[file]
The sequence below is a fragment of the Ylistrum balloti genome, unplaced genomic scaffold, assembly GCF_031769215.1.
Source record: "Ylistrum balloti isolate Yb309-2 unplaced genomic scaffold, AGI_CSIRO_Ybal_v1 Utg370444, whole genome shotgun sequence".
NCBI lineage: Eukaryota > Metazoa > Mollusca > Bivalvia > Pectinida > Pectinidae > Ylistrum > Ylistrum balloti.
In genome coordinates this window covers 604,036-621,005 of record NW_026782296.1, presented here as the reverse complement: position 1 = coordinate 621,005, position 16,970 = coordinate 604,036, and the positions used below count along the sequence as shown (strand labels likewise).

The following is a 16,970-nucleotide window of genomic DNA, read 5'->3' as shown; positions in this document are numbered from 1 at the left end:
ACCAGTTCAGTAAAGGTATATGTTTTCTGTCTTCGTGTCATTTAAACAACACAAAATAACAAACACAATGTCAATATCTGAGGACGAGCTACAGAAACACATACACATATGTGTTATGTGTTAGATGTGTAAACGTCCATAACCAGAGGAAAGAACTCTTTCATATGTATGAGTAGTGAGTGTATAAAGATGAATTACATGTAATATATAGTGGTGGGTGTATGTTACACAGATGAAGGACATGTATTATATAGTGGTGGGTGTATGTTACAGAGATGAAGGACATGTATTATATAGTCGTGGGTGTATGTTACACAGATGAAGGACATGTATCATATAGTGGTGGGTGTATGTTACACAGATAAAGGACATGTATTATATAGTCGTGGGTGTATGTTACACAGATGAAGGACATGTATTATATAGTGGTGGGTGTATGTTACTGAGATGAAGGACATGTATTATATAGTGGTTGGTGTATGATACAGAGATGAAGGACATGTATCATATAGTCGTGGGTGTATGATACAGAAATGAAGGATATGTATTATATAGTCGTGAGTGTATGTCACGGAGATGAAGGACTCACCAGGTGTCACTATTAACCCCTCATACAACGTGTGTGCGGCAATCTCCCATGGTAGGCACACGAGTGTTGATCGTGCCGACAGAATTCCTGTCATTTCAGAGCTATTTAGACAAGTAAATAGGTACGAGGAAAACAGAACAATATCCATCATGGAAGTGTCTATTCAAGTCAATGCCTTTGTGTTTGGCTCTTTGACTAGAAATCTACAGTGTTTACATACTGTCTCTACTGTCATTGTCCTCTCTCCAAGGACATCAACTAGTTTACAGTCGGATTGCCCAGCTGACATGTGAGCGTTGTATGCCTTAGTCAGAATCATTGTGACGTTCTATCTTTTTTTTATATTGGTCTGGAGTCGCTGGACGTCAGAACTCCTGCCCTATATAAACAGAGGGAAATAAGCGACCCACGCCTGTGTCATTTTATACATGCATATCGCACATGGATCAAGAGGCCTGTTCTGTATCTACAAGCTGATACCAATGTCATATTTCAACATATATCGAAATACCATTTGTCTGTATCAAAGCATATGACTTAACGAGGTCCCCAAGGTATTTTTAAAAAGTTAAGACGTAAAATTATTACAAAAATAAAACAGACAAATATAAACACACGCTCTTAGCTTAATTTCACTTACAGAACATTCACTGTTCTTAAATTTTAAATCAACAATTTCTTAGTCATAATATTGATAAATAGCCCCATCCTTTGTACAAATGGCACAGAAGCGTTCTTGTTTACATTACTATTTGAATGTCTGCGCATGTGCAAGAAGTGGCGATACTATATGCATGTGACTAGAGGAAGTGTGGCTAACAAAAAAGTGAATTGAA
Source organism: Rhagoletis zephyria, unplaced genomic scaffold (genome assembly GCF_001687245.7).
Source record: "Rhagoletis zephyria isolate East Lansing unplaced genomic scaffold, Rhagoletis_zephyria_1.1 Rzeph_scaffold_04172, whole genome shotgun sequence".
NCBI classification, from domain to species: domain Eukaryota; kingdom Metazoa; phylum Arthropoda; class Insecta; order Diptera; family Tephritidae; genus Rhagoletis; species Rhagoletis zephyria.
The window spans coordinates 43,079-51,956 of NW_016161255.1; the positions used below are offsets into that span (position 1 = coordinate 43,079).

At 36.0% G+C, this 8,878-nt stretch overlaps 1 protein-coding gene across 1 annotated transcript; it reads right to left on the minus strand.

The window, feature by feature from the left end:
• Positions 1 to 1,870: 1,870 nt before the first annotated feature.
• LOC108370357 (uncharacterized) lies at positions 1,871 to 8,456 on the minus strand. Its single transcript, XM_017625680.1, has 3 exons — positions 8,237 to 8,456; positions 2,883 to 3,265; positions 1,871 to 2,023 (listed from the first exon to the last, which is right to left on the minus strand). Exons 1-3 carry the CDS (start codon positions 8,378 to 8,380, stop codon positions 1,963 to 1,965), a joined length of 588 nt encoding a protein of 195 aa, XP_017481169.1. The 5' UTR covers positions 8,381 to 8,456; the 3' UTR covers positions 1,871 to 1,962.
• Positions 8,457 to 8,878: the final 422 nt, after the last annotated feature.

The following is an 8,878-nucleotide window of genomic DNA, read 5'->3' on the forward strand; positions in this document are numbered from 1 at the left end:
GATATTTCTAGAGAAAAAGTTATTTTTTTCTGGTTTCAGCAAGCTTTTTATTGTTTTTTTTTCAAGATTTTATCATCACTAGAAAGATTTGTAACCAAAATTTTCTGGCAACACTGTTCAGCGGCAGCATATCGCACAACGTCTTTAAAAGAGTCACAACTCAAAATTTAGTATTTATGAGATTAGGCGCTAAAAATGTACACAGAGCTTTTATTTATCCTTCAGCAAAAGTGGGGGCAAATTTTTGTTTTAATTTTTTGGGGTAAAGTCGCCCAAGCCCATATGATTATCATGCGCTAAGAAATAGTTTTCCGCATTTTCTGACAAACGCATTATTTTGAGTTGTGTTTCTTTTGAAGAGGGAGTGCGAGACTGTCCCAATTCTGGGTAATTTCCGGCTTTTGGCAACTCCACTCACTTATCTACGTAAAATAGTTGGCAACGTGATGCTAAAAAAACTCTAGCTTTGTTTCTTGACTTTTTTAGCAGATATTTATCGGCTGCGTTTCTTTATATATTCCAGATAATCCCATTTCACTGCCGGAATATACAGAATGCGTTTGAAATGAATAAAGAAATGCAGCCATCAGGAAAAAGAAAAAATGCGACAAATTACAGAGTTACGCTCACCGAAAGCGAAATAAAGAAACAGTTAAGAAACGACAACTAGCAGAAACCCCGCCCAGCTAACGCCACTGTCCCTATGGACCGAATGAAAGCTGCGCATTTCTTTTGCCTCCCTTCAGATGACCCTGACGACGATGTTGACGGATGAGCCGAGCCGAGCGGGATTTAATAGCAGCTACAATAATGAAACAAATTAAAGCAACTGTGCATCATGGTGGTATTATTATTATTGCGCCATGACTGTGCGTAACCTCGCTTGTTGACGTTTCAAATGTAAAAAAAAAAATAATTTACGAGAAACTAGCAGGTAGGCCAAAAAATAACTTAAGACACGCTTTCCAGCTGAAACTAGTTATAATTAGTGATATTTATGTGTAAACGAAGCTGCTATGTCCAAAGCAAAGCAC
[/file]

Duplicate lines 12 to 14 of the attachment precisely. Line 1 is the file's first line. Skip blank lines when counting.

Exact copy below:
The window, feature by feature from the left end:
• Positions 1 to 1,870: 1,870 nt before the first annotated feature.
• LOC108370357 (uncharacterized) lies at positions 1,871 to 8,456 on the minus strand. Its single transcript, XM_017625680.1, has 3 exons — positions 8,237 to 8,456; positions 2,883 to 3,265; positions 1,871 to 2,023 (listed from the first exon to the last, which is right to left on the minus strand). Exons 1-3 carry the CDS (start codon positions 8,378 to 8,380, stop codon positions 1,963 to 1,965), a joined length of 588 nt encoding a protein of 195 aa, XP_017481169.1. The 5' UTR covers positions 8,381 to 8,456; the 3' UTR covers positions 1,871 to 1,962.